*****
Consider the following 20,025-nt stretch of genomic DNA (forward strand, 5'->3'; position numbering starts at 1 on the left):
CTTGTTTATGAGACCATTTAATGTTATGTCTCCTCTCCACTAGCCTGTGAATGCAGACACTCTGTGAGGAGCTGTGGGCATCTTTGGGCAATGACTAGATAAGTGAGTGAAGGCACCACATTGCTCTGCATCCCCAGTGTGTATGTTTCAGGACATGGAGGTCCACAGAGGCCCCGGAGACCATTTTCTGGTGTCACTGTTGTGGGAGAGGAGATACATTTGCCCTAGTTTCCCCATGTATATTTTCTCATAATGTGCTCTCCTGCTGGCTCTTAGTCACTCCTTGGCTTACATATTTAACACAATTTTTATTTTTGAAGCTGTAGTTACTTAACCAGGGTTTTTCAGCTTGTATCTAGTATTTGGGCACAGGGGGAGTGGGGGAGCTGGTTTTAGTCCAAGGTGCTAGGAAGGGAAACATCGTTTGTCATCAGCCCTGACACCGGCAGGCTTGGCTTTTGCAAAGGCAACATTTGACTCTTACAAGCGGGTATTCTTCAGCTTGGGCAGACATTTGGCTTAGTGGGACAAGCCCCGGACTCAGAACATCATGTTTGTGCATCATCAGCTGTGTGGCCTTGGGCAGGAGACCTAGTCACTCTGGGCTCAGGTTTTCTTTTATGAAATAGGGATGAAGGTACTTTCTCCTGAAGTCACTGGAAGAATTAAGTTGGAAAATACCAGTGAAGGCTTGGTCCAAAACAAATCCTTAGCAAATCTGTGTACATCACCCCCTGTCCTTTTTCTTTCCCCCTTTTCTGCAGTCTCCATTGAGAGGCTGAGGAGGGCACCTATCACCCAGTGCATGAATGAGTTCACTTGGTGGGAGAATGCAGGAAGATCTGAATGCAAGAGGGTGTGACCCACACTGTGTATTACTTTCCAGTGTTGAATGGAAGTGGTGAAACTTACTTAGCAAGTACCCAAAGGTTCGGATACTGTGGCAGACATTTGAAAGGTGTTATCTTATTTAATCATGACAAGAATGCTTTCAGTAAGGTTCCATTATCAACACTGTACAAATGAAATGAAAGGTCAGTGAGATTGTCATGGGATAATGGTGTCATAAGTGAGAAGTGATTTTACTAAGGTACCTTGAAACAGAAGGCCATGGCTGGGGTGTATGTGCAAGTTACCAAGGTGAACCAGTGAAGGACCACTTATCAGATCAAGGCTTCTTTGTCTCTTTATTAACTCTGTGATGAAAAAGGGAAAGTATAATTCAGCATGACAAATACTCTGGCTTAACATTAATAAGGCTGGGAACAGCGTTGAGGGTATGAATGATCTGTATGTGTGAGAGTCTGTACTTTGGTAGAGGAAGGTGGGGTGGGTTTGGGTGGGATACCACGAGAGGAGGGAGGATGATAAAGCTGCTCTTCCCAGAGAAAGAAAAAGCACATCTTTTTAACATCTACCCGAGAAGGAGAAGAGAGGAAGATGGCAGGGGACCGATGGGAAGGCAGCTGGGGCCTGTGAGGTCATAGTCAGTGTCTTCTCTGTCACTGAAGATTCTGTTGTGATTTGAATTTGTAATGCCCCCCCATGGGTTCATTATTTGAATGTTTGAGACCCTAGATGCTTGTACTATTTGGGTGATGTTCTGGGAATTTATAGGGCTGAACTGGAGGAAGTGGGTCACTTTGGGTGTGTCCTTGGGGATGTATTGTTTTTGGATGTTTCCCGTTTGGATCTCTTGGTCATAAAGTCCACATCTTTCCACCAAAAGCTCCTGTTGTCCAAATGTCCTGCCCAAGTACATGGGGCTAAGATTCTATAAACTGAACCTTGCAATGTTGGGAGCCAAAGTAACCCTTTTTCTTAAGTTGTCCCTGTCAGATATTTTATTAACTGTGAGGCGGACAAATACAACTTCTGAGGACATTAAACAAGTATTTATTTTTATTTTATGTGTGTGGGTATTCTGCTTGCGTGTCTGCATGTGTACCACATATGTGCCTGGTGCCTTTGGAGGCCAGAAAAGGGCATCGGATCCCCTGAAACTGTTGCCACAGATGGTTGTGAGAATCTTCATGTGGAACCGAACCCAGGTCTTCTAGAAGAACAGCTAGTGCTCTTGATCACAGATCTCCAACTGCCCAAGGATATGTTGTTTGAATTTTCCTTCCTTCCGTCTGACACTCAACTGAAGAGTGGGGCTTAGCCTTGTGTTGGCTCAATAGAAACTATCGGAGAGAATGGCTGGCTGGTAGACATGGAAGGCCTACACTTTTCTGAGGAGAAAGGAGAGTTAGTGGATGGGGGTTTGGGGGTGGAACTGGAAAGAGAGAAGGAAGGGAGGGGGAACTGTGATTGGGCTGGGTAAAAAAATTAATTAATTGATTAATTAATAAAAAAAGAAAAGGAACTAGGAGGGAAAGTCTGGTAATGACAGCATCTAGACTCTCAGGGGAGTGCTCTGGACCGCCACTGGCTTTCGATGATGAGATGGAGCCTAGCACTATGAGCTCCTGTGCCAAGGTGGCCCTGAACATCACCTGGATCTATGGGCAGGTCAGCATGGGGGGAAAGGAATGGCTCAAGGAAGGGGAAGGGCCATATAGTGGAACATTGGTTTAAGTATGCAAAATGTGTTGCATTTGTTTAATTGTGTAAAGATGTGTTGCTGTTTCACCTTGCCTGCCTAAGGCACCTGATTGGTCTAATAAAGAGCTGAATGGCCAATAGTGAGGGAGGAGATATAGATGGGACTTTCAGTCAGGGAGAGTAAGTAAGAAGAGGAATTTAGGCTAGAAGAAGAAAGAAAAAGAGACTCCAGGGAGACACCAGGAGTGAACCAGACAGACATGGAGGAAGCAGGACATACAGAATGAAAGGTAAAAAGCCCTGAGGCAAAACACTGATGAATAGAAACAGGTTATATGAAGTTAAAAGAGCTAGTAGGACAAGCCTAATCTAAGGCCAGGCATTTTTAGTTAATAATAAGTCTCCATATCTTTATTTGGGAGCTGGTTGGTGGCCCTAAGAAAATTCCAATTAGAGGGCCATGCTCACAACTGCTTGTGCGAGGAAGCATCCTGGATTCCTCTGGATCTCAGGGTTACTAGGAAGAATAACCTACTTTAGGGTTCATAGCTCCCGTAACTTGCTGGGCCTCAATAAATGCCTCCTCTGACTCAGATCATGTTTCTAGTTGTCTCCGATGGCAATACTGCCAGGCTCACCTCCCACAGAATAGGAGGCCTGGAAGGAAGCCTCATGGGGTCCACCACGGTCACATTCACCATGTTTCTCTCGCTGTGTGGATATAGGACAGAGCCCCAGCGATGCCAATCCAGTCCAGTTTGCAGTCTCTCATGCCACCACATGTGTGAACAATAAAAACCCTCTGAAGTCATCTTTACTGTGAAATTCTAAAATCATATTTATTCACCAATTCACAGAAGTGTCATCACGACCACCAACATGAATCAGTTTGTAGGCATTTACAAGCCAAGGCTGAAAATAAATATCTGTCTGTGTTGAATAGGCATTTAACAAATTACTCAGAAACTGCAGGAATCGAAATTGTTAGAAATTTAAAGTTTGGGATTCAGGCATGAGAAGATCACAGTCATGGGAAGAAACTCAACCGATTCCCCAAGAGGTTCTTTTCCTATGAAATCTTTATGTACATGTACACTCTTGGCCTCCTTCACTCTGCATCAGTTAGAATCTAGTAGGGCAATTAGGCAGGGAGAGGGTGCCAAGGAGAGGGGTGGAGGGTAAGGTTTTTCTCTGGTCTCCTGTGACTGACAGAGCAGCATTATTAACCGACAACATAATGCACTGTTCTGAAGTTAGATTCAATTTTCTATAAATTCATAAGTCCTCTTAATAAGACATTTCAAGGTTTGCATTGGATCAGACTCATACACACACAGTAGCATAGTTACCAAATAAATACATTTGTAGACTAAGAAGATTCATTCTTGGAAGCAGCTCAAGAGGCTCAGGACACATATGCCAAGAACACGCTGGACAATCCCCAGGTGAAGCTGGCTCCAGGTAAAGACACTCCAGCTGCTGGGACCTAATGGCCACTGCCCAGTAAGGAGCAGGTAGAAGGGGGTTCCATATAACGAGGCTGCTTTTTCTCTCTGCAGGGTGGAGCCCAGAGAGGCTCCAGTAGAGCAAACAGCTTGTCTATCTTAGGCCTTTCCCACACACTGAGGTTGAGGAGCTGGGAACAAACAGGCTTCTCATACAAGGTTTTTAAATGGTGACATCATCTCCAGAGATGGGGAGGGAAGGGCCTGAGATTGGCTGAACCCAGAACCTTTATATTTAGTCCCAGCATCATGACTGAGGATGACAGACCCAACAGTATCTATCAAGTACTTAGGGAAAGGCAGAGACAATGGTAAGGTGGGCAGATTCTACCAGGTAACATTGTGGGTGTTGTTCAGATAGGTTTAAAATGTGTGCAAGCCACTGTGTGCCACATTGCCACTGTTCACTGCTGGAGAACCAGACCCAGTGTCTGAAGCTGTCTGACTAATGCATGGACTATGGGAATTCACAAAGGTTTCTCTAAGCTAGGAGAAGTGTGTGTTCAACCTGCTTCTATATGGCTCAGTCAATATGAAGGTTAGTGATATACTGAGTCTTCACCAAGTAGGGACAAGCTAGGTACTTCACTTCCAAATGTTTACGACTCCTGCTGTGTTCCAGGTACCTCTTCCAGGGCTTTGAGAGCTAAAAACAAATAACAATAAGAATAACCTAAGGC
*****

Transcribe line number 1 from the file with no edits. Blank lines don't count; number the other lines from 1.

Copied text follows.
Consider the following 20,025-nt stretch of genomic DNA (forward strand, 5'->3'; position numbering starts at 1 on the left):